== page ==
Drones

Amnesty International Says Drone Strikes in Pakistan Could Constitute War Crimes

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Credit: United States Air Force/wikimedia

Today it was reported that Amnesty International believes that the U.S. drone program in Pakistan has resulted in unlawful killings, some of which could constitute war crimes.

In a separate report, Human Rights Watch said that two drone attacks in Yemen violated international law because civilians were killed at random.

The American use of drones has been criticized not only by human rights groups but also by Pakistan's government, Pakistani citizens, Yemeni officials, and a former CIA official, who warned that the program could lead to the creation of terrorist havens.

A Pew Research poll released last summer shows that the use of drones to target extremists is unpopular across much of the world:

In 31 nations, at least half disapprove of the U.S. conducting drone missile strikes targeting extremists in places such as Pakistan, Yemen and Somalia. At least three-in-four hold this view in 15 countries from all corners of the world, including nations from the Middle East, Europe, Latin America and Asia.

The only three countries where majorities support the drone campaign are Israel (64% approve), Kenya (56%), and the U.S. itself (61%). 

Although American drone strikes against targets abroad were carried out during the Bush administration, they exploded in number after Obama was sworn into office in early 2009. A graph from the New America Foundation below illustrates the increase in the number of drone strikes in Pakistan since 2004:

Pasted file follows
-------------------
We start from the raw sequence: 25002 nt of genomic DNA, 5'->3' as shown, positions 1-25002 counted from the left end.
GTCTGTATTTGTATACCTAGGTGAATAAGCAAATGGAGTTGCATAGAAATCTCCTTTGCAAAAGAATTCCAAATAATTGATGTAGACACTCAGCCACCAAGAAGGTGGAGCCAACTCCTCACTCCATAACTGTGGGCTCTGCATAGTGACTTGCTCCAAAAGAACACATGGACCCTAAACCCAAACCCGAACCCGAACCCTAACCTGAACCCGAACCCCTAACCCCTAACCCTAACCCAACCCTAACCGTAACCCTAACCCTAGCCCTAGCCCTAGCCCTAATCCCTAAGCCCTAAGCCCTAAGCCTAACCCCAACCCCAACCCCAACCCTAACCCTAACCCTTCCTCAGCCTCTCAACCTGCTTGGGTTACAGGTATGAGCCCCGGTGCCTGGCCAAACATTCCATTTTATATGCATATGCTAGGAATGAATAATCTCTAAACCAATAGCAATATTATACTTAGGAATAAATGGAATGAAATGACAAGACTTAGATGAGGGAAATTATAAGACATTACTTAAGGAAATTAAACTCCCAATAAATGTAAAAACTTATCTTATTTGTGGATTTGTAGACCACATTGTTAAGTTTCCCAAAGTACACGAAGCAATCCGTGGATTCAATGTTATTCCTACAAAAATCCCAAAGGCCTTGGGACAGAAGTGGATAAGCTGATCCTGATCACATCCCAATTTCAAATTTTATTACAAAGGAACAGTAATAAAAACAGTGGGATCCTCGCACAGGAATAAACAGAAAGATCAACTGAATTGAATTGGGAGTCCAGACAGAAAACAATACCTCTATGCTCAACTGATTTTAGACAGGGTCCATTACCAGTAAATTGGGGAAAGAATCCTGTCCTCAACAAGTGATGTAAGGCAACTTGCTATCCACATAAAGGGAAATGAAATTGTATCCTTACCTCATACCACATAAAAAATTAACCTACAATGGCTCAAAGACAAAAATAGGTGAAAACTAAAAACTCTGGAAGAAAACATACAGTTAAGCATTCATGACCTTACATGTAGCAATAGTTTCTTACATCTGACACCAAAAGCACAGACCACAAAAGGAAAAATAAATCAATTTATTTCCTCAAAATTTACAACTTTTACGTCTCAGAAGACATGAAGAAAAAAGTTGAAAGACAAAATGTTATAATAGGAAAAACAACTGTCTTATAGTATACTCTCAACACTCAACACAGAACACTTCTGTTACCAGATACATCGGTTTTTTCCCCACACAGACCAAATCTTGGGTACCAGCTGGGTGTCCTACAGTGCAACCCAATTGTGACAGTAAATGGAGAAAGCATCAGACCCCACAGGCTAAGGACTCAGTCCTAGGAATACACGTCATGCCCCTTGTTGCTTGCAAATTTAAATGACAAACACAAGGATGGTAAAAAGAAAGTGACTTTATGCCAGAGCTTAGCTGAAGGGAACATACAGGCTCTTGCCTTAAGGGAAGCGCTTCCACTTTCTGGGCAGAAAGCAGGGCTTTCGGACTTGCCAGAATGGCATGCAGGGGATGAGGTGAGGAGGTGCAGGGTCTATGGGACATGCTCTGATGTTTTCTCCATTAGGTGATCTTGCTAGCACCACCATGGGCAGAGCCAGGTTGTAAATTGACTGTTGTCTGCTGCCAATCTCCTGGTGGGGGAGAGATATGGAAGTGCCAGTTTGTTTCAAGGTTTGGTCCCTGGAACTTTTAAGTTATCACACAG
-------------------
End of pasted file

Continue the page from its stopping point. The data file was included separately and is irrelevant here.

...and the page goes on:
Credit: The New America Foundation

Below is another chart form The New America Foundation illustrating the number of air and drone strikes in Yemen since 2002:

Credit: The New America Foundation

There was some speculation and reporting suggesting that the recent U.S Special Forces missions conducted in Somalia and Libya could indicate a shift in the Obama administration's thinking regarding the War on Terror. Instead of using drones to kill the targets, the Obama administration opted for targeted raids with American boots on the ground.

The operations in Somalia and Libya happened too recently in order to indicate the beginning of a trend or a definite shift in policy. However, it is unlikely that even if the Obama administration decides to increasingly use Special Forces in anti-terrorism missions that this will mean that drones will not continue to be used. As Tom Sanderson of the Centre for Strategic and International Studies has pointed out to The Economist, Obama will want to keep a "full quiver" of options at hand as the War on Terror continues.

Watch Reason TV's video on three reasons why the U.S. drone policy is really freakin' scary below: